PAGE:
The National Security Agency (NSA) is not the sort of entity that enjoys being in the spotlight, but lately; it’s been having a really tough time staying out of the public eye.
Just days before the US president Barrack Obama is to speak about reforms to the NSA, it has been revealed that the latter had reportedly been scooping up millions of text messages from around the globe on daily basis. Intriguingly, the sweeping is done in an untargeted manner, which means that even those people who aren’t suspected of any wrong-doing are being spied upon by the security agency.
Exploring the goldmine through Dishfire and Prefer
As per a new report from The Guardian and the UK’s Channel 4 News, who collectively investigated the top-secret documents leaked by the NSA whistleblower Edward Snowden, the US secret agency had been running a program codenamed Dishfire, which focuses on collecting and storage of untargeted text messages from around the world. During April 2011, the agency had collected 194 million text messages per day. The report further revealed that during an internal presentation in June 2011, the NSA had termed text messages as a goldmine to exploit, thus highlighting its value for the agency.
The NSA had been running another program simultaneously by the name of Prefer, which involved analyzing the collected text messages. By analyzing these messages, the agency was able to extract information such as location, contact books and contact cards, missed call alerts, border-crossing alerts, details of financial transactions, images, and much more. The data was more than enough to give the NSA a pretty good idea of someone’s habits and social network among other things.
The American citizens may feel a bit relieved to learn that the Dishfire program eventually removes records of communications from US numbers. However, the spied text messages gathered from other parts of the world remain in their databases for future screening. On the other hand, the NSA’s British counterpart GCHQ, which also has an access to the Dishfire database, doesn’t do away with the communications from UK numbers. They law prohibits it from seeing the content of the text messages without a warrant, which is why the focus is set on their meta-data.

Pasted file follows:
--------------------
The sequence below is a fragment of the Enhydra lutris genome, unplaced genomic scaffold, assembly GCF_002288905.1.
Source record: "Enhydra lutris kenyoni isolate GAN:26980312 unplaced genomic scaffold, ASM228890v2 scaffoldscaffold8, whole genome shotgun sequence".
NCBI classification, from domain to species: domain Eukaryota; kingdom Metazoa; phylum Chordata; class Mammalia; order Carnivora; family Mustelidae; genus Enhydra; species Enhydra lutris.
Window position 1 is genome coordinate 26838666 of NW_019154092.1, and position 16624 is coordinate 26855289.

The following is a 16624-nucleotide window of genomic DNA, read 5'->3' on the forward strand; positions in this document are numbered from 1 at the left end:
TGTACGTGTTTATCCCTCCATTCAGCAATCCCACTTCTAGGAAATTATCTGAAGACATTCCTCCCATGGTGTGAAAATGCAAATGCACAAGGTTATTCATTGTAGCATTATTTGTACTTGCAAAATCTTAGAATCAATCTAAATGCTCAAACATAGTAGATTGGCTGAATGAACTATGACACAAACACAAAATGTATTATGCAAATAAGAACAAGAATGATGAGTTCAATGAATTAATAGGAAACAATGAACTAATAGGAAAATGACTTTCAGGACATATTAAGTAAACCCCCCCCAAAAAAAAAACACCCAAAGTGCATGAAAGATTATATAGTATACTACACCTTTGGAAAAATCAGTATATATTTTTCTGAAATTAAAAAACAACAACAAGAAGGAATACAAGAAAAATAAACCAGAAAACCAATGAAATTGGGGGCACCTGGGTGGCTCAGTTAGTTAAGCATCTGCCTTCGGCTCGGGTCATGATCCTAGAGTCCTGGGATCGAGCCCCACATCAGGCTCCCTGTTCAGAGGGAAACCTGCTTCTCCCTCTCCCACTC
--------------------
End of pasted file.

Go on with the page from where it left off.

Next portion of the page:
The NSA claims to be focused on legitimate targets
The NSA has rebuked the report by The Guardian and the Channel 4 News that it has carrying out untargeted gathering of text messages from around the world. On the contrary, it claimed that its activities are focused on only valid foreign intelligence targets in order to meet current intelligence requirements. On its handling of the US persons’ records, the NSA said that the privacy of citizens has been fully respected and protected in the Dishfire program.
Pressure building on the US government
The US government has been under immense pressure lately to introduce reforms to its mass surveillance program. The fight for privacy has spread from the general public to tech industries and other entities as well, thus making it even harder for the US government to avoid addressing it. With President Obama set to talk about NSA reforms by the end of this week, the timing of The Guardian and Channel 4 News’ report on untargeted collection of text messages could not have been worse.
It is not yet clear whether the Dishfire and Prefer program are ongoing and to what extent. Furthermore, there is also no clear report on which other agency besides the GCHQ has an access to the Dishfire database. The US government and the NSA itself needs to address these queries and make their commitment to the privacy rights of people known if they want to put the lid on the hue-and-cry of the public, world leaders, and the tech companies once and for all.